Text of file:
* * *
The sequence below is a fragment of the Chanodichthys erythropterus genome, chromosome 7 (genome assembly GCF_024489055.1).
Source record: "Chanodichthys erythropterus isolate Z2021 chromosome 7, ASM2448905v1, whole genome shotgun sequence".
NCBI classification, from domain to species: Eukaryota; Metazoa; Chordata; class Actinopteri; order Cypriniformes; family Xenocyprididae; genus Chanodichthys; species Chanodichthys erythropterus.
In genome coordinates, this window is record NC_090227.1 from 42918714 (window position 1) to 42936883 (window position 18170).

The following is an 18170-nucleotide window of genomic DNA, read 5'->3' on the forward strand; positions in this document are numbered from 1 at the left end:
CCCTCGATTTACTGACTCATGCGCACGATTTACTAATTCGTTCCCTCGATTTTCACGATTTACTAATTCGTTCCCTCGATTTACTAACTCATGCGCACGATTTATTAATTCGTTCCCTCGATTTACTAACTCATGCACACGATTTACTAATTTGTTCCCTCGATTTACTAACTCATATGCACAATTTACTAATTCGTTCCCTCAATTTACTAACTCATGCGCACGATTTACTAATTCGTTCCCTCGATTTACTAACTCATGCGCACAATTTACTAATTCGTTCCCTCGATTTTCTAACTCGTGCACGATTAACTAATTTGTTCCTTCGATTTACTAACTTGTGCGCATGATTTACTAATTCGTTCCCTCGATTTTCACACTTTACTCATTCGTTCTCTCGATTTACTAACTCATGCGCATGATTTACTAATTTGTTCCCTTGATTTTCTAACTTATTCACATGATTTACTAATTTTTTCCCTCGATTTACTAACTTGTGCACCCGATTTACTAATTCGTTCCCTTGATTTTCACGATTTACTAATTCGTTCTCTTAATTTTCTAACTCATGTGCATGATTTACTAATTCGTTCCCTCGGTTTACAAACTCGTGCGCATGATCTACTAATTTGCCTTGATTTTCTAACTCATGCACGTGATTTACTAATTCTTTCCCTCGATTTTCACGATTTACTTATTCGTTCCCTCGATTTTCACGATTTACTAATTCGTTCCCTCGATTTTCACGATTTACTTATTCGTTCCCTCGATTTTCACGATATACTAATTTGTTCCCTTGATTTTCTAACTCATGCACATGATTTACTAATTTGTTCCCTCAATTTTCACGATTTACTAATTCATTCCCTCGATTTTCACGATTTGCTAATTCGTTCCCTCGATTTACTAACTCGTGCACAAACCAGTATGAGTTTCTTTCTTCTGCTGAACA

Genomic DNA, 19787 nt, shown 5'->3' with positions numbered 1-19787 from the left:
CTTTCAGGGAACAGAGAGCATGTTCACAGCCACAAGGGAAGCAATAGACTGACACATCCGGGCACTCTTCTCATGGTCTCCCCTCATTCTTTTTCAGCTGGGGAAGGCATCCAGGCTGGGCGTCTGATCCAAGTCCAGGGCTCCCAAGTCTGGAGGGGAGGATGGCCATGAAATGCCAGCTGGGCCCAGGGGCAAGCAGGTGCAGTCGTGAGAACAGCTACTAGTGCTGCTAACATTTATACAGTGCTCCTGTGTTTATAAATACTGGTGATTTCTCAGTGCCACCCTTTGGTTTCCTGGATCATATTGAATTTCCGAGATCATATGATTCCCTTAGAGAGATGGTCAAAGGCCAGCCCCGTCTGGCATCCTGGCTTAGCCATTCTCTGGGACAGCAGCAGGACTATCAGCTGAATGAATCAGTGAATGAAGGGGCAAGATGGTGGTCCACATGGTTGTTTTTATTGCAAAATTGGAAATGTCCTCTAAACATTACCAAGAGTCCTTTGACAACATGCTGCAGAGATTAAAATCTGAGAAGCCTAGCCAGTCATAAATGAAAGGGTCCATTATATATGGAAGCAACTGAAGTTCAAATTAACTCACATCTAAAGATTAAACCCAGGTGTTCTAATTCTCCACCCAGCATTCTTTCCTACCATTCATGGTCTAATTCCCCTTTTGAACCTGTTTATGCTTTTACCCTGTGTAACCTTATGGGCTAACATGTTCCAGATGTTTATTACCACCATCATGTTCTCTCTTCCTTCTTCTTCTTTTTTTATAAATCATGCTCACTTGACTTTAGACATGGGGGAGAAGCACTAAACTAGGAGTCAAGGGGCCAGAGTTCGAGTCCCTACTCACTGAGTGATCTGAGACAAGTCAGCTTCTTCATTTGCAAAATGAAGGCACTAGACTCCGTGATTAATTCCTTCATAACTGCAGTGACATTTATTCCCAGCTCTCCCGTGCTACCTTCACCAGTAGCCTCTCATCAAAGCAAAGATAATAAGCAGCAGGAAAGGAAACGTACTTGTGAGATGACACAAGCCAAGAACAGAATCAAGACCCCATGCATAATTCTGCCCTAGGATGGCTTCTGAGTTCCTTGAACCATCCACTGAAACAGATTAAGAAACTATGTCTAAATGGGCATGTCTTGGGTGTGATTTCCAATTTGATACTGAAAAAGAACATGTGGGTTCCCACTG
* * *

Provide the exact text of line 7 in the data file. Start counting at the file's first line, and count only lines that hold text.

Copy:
Genomic DNA, 19787 nt, shown 5'->3' with positions numbered 1-19787 from the left: